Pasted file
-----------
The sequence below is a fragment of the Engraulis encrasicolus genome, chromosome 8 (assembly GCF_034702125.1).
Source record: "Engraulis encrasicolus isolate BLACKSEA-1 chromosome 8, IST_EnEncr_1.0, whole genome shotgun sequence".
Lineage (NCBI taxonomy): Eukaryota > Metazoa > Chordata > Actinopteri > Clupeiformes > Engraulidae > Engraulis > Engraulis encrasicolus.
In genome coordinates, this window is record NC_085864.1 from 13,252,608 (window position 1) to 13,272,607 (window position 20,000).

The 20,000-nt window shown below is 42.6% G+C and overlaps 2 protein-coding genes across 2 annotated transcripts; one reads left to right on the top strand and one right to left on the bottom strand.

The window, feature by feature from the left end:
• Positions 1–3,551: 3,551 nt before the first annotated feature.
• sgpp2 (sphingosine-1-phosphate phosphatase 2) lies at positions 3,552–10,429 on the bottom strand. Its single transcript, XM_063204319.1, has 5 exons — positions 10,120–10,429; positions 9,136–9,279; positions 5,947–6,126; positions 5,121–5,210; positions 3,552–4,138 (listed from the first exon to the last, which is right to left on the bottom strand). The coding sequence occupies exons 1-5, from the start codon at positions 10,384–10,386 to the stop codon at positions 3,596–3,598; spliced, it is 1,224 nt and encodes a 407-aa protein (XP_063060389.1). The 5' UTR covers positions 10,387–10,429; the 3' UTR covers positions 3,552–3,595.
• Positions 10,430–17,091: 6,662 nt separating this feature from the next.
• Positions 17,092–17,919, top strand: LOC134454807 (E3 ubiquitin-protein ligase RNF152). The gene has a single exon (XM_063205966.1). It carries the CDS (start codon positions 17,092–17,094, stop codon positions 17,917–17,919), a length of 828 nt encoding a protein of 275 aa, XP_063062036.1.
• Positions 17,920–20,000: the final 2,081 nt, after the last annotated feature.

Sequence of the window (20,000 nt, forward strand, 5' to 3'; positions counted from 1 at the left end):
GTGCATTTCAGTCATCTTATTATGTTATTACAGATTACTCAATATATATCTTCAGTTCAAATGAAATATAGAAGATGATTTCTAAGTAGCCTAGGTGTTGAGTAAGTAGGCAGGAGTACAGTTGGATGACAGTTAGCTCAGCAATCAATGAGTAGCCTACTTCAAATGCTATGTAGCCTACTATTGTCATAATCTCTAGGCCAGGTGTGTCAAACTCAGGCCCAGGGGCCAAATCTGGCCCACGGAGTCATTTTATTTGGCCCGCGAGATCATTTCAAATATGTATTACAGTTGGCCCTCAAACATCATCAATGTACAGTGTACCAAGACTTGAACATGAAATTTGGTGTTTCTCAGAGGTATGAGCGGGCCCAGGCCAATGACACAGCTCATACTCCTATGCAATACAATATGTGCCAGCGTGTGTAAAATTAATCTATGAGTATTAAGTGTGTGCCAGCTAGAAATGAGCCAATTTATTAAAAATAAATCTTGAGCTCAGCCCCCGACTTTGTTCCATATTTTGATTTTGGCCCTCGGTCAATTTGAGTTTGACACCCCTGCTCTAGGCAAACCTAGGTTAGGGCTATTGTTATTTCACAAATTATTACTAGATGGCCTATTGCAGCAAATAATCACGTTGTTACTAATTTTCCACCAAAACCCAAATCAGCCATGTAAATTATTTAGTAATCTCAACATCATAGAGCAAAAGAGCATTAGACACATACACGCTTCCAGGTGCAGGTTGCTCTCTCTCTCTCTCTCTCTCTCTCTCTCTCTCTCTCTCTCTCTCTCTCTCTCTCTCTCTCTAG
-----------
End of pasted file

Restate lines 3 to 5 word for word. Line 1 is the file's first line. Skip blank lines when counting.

Lineage (NCBI taxonomy): Eukaryota > Metazoa > Chordata > Actinopteri > Clupeiformes > Engraulidae > Engraulis > Engraulis encrasicolus.
In genome coordinates, this window is record NC_085864.1 from 13,252,608 (window position 1) to 13,272,607 (window position 20,000).

The 20,000-nt window shown below is 42.6% G+C and overlaps 2 protein-coding genes across 2 annotated transcripts; one reads left to right on the top strand and one right to left on the bottom strand.